Monday, March 10, 2008
Holt, Jim. "Good Instincts." NEW YORK TIMES March 9, 2008.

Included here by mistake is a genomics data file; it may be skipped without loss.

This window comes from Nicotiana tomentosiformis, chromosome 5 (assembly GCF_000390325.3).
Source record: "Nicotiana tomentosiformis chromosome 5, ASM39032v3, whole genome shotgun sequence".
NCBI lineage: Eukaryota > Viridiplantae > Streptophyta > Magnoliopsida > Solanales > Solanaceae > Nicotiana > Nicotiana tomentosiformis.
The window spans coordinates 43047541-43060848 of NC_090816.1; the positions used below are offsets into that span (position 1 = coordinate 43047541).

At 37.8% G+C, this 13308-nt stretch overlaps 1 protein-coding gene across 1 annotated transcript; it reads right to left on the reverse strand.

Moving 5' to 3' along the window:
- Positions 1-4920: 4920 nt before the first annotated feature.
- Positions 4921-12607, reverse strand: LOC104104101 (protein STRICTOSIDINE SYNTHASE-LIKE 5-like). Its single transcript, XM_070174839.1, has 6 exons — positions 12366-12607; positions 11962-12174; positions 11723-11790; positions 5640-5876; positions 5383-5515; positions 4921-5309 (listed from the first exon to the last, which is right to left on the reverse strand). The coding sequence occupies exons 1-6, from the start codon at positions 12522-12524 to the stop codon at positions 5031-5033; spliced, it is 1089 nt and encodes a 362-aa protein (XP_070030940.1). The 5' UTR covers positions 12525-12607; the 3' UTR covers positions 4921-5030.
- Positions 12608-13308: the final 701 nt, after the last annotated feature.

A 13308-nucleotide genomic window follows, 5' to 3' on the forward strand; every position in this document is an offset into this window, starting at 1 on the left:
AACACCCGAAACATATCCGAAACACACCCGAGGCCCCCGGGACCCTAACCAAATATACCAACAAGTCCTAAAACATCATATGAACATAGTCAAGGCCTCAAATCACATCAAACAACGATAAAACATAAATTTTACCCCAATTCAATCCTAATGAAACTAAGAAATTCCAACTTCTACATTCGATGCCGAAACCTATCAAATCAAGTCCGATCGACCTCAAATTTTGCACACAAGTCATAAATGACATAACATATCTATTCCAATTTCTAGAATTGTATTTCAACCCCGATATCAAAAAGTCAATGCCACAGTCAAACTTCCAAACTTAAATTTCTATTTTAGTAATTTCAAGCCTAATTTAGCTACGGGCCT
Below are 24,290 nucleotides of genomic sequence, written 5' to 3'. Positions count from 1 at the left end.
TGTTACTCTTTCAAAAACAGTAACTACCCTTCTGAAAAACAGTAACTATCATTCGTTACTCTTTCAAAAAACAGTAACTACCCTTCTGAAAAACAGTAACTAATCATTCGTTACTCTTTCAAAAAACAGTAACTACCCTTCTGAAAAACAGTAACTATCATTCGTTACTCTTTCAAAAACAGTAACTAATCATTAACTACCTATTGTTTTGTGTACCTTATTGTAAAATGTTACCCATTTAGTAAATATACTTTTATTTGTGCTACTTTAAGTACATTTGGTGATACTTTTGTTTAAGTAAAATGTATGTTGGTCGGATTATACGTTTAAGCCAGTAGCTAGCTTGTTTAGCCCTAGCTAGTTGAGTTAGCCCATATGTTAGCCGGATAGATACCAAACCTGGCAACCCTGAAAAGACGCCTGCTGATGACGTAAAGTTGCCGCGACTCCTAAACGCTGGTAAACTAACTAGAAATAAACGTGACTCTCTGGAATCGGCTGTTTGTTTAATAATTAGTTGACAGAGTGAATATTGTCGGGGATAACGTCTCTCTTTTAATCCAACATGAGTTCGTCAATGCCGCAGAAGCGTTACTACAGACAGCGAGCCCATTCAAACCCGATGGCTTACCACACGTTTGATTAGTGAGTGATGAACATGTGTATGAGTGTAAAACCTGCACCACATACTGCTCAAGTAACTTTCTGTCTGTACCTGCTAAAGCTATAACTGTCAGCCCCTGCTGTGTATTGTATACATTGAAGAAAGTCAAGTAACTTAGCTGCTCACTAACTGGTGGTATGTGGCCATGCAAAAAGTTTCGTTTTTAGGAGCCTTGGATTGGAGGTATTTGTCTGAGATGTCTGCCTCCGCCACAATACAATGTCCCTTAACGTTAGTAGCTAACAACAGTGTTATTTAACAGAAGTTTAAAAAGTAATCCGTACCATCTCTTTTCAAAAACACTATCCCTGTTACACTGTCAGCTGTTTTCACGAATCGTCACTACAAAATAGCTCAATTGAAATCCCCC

Charity, do-gooding, philanthropy it’s all just selfishness masquerading as virtue. So says the cynic. In modern times, the theory that each of us, despite occasional appearances of self-sacrificial nobility, is ultimately and invariably looking out for No. 1 got a big boost from Darwin’s theory of evolution. By the logic of natural selection, any tendency to act selflessly ought to be snuffed out in the struggle to survive and propagate. So if someone seems to be behaving as an altruist — say, by giving away a fortune to relieve the sufferings of others — that person is really following the selfish dictates of his own genes. The evolutionary psychologist Randolph Nesse confessed that he slept badly for many nights after absorbing this supposed discovery, which he called “one of the most disturbing in the history of science.” . . . Read the rest here: http://www.nytimes.com/2008/03/09/magazine/09wwln-lede-t.html?_r=1&oref=slogin.